Soft Reset

Advice, opinions, and revelations of a non-traditional Software Engineer.

Finding that first job

Jan 21, 2022   ·  3 min

Finding your first job developing software can be a daunting task even for those with a degree. Without a formal education, how does one go about getting their foot in the door?

There is plenty you can do to help you land that first job other than simply studying material. Building a portfolio, personal projects, contributing to open-source projects, and even starting in a non-development role can give you a leg forward.

Personal Projects

While you are learning, rather than just going through the exercises in books, online courses, or whatever medium you have chosen, think of projects that you can do that solve real problems in your personal world. Write a script to conditionally backup your files. Build a budget and expense tracking application. Create a database application to keep track of your coins, stamps, or whatever your favorite collection may be.

Opensource Projects

Look around Github to find interesting projects that you can contribute to. There are many lists online of “beginner-friendly” open-source projects. I have found though, that most open-source project maintainers and contributors are very willing to work with “beginners”.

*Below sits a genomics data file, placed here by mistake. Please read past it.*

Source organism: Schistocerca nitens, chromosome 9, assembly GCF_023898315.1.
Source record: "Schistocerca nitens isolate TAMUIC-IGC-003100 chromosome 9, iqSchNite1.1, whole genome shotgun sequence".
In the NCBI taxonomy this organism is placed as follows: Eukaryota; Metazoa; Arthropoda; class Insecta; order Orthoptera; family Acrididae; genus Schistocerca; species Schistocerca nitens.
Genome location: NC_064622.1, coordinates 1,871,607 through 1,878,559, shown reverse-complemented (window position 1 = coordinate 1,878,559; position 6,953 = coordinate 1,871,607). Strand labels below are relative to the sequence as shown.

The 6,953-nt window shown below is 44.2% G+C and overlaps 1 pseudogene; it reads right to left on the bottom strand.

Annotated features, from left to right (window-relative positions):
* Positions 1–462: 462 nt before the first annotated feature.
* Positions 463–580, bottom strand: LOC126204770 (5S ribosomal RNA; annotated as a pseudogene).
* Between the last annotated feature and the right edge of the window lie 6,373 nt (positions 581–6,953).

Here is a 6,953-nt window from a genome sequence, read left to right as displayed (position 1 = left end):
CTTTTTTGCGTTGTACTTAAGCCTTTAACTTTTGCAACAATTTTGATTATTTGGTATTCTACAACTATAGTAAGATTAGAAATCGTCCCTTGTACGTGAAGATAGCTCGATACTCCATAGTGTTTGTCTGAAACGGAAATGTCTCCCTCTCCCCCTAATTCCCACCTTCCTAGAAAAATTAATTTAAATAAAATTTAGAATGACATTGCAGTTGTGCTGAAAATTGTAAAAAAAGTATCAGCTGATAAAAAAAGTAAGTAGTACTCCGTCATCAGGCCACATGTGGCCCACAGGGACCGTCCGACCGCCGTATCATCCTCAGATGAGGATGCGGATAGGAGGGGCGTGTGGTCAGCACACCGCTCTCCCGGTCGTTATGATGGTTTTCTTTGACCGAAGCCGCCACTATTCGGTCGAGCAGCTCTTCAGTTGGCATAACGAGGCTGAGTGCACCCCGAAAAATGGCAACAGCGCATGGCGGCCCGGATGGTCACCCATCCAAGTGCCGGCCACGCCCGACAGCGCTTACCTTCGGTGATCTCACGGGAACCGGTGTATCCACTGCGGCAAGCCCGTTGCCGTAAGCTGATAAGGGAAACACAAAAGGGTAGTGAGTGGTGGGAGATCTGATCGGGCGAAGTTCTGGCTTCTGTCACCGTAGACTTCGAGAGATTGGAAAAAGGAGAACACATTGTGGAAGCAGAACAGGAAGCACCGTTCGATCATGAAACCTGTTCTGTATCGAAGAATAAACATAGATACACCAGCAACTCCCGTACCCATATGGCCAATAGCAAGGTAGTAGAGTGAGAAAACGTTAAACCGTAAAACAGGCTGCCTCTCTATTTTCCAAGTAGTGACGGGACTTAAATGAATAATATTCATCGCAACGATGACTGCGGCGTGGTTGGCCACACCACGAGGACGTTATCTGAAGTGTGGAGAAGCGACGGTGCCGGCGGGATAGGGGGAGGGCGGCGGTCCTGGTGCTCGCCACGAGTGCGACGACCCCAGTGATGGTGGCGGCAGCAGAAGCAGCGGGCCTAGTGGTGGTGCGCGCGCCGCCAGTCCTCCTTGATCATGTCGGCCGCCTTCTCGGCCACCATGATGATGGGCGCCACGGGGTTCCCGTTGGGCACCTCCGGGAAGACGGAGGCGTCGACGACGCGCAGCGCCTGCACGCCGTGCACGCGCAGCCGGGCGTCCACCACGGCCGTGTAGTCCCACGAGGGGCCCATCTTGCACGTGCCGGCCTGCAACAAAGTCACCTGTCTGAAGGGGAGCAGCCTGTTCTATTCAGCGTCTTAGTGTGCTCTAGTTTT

Build a Portfolio

Once you have a few personal projects, and perhaps a few larger open-source contributions or smaller contributions to well-known projects, build a portfolio to show them off. Github Pages are nice or build a website from scratch. Just make sure anything you implement is fully functional and there are no broken links or buggy pages.

Find ANY job

I started in Tech Support. While in that position, I started writing scripts and small programs to help myself and my team save time and perform our job better. I proved my work ethic, showed I wanted to improve the company, and when the need for a new software developer opened up, the company already knew me. (I have now been a Software Engineer at that same company for almost 7 years).


All you have to do is show a willingness to learn, commitment to finishing the projects you start, and eagerness to get your feet wet. You don’t have to go from 0 to Software Engineer, and probably won’t. Get your feet wet at a company you would want to develop software for, in a non-software role. If you can think up and create your projects without the guidance of a specific tutorial where you are just going through the motions of what the instructor is telling you, or a manager is assigning you, it will help out tremendously.

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